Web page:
This allowed the pack members to investigate new discoveries and places the pack leader encountered.
Thus, rolling around like crazy after a bath is your dog’s way of getting rid of that nice and strong scent that you want for it. All your dog wants is to bring back and reclaim its favorite scent on its body, and that is the smell of grass, dirt, and poop!
Unless you are using a professional dog dryer at home, chances are your dog is still damp even if you’ve towel-dried its coat. And, depending on the size and the coat type of your dog, the wet coat adds extra weight, making its movement a bit difficult.
So, when your dog goes crazy and zoomy after a bath, what it is trying to do is to get rid of excess moisture.
It runs around, rubs its wet body on the sofa, on its bed, and the carpet to dry itself.
Plus, your dog may also feel cold after a bath, so it runs crazily around to raise its body temperature to a comfortable level.
Can’t Hear You Well!
Another normal reason why your dog gets crazy after a bath is because it’s trying to drain water from its ears.
Your dog’s ears have vertical canals, making it easier for water to get trapped. If the ear canals are filled with water, it becomes uncomfortable.
And, the only way your dog knows how to drain water from the ears is by running around like crazy. You may be asking what do we mean by ‘zoomy’? This is not the video conferencing we are all familiar with. Rather zoomy or FRAP is the sudden display of frantic behavior that only lasts for a few minutes. Let’s talk more about zoomy.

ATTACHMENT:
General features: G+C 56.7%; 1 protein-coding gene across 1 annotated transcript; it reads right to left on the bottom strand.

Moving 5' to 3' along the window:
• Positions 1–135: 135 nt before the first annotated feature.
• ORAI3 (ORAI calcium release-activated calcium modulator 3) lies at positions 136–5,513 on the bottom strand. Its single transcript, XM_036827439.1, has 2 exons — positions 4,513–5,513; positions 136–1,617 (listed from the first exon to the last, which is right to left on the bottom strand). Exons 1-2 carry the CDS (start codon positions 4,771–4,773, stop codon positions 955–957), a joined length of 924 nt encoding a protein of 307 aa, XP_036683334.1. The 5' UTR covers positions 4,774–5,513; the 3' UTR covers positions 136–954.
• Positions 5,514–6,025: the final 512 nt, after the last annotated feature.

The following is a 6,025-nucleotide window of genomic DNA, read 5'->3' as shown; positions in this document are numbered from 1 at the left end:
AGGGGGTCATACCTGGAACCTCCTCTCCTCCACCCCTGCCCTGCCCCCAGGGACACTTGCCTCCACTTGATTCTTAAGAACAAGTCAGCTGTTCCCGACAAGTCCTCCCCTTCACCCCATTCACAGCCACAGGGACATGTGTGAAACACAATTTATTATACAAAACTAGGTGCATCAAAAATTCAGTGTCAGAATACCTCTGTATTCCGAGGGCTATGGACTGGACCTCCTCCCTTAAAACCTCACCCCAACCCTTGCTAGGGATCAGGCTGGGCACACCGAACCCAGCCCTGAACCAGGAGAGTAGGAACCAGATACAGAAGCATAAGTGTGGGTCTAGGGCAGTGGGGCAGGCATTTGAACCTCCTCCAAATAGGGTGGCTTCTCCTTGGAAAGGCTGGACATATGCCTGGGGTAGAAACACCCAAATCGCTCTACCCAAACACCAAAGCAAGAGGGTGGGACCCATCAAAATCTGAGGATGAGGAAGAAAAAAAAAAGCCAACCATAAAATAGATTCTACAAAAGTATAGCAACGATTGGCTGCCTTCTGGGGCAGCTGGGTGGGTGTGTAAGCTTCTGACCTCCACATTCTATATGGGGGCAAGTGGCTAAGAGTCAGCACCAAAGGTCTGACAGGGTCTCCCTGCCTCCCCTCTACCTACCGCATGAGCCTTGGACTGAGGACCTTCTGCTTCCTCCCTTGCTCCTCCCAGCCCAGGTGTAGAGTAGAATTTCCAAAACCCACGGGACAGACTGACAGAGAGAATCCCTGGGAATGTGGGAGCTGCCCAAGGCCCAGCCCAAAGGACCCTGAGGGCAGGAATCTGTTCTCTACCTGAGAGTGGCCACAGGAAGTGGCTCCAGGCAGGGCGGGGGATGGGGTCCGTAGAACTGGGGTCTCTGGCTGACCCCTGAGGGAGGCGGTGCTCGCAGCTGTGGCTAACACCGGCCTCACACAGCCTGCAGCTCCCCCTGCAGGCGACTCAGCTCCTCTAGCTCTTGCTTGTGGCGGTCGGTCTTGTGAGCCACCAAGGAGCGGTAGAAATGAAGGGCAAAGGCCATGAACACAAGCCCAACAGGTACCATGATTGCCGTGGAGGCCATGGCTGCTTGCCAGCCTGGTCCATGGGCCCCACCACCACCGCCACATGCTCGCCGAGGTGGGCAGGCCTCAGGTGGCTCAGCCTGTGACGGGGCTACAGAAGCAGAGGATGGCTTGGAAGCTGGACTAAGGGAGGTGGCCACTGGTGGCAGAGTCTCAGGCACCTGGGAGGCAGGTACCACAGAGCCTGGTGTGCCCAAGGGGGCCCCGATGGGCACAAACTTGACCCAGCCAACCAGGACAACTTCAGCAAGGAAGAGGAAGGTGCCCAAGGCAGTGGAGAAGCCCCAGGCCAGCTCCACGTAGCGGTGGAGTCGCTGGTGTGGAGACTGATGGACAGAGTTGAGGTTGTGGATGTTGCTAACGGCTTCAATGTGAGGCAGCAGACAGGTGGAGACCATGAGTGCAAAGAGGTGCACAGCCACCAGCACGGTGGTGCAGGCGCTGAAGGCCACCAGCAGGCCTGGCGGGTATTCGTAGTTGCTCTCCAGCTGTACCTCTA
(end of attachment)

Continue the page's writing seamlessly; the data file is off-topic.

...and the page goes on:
Why Do Dogs Get Zoomies After Bath?
Also known as frenetic random activity period, FRAP, in short, consists of short, repetitive, and high-spirited running and playing around.
Running around in circles or at full speed like a maniac is just some of the common manifestations of dog zoomies.
No worries because these behaviors are normal and nothing to worry about. One of the common causes of dog zoomies is right after taking a bath.
That said, let’s now get into the different ways you can calm your dog down after being scrubbed and cleaned up.
How Can I Calm My Dog Down After A Bath?
Though acting like crazies after a bath is normal, there are some things that you can do to help minimize these acts.
For a lot of dogs, bathtime is stressful. In that case, you can take your dog’s favorite toy in the tub to reduce its anxiety. Plus, take the time to test the water temperature; it should be warm to your touch.
Ditch those heavily-scented dog shampoos and conditioners. Instead, go for the mildly or, better yet, unscented dog shampoos.
Have you tried dry shampoos? If it’s not available, you may also use cornstarch to absorb excess oil on your pooch’s fur and skin.
It’s also a good idea to invest in quick-drying absorbent dog towels. These are the ones made from microfiber that absorbs 20 times more compared to the regular bath towels that we humans use.
Lastly, don’t forget to place some cotton balls in the ears to lessen the water coming into your dog’s ear canals.